This year as I’ve wished people  ‘Happy New Year’ I’ve thought of the things they would need to be happy.  A husband for one, health for another, a better job for this one and a kinder boss for that one – all sorts of things!  Because by and large, happiness depends on our circumstances.

But there’s a mental state better than happiness that doesn’t ebb and flow when circumstances change. The apostle Paul referred to it in his letter to the Christians at Philippi, when he wrote that he had learnt ‘in all circumstances’ to be content.  (Philippians 4: 11-13).  His contentment didn’t change with his circumstances, rather it held him steady through them all.  And goodness knows Paul had had more than his fair share of life changing circumstances.

Paul didn’t give the Philippians a lesson plan for learning how to be content, rather he lists the things that they should do.  First – to rejoice in the Lord. He emphasizes this by saying it twice.  Then, ‘don’t be anxious, but give everything to God in prayer with thanksgiving’. Then he tells them to pay attention to their thoughts, and to think about the things that are true, honest, just, pure, lovely, of ‘good report’ and virtue.   (Philippians 4: 4-8).

Most of us don’t realise the power of our thoughts.  It’s so easy to let our minds race with depressing thoughts: even a quick glance at a newspaper has more than a day’s supply.  Negative thoughts give rise to negative feelings, and influences our choices in life.  Proverbs 3:24 says, ‘Above all else, guard your heart, for everything you do flows from it.’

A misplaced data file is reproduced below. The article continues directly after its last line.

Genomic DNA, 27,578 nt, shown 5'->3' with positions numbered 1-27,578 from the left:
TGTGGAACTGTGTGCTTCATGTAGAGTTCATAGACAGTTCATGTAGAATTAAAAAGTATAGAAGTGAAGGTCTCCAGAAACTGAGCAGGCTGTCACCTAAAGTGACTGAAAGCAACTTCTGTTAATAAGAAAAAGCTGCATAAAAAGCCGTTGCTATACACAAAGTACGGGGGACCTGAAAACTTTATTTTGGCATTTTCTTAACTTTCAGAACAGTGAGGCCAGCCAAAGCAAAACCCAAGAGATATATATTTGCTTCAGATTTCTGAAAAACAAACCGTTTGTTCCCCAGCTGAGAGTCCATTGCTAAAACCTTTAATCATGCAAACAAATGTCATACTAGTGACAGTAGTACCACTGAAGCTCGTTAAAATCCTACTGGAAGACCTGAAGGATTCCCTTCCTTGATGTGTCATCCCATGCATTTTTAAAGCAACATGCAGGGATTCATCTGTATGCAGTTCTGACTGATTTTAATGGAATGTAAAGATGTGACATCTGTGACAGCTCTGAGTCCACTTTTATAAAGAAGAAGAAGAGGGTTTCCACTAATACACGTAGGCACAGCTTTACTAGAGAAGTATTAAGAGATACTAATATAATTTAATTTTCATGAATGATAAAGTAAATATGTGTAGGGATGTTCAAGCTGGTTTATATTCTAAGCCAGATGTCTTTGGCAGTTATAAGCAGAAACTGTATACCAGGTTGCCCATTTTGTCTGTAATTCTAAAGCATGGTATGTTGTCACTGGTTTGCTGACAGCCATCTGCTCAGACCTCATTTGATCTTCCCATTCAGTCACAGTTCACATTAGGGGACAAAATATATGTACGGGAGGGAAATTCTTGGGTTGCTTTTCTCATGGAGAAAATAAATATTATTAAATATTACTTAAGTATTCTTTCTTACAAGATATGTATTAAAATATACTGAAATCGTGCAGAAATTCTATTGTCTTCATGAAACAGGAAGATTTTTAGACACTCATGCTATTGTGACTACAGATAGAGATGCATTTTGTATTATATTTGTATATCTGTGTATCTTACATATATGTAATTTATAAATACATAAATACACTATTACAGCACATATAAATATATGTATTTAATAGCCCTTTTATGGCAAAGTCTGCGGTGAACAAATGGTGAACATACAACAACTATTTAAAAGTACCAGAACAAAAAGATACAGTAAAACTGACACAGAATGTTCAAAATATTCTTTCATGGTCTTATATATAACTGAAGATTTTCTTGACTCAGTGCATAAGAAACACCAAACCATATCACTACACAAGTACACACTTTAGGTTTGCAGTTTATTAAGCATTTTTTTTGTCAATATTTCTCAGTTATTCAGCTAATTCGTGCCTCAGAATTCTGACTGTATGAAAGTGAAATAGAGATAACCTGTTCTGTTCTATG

The key to contentment is thanksgiving.   A Harvard Health Bulletin said, ‘… Gratitude helps people feel more positive emotions, relish good experiences, improve their health, deal with adversity, and build strong relationships.’  Harvard has caught up with the sense the Bible has been teaching for centuries.  ‘Praying with thanksgiving…’ is our handing over everything to God, of letting it all go to Him. It’s giving Him our negative, worrying thoughts, but at the same time thanking Him for taking them.

Also, it reminds of things He has done.  All too often life rushes us forward and we forget them, yet remembering God’s faithfulness in the past steadies us in the present.  Giving thanks is so important for our wellbeing.  God knows our vulnerabilities and weaknesses, which is why He inspired the Scripture – ‘ Give thanks in all circumstances; for this is the will of God in Christ Jesus for you.’ (1 Thessalonians 5:18.) ‘All circumstances’ sounds impossible, but  in one of the darkest times in my life,  coping with a grievous bereavement, I was thanking God for His very existence.  Knowing Him changed my perspective altogether.

So this year I’m determined to find that level of contentment that Paul knew.  Yes, I’ll delight in those times of happiness, like those we’ve just had over Christmas and New Year, with family and friends around.  But first and foremost, I’m keeping an eye on my thinking, and upping my ‘thanksgiving’.   And praying that you, too, will find 2022 a truly contented year.


Louise Morse

Louise Morse MA (CBT) is media and external relations manager for the Pilgrims’ Friend Society. She is a writer and speaker, and author of books on issues of old age, including dementia, published by Lion Monarch and SPCK. She is a cognitive behavioural therapist, and her Masters’ dissertation examined the effects of caring for a loved one with dementia on close relatives.

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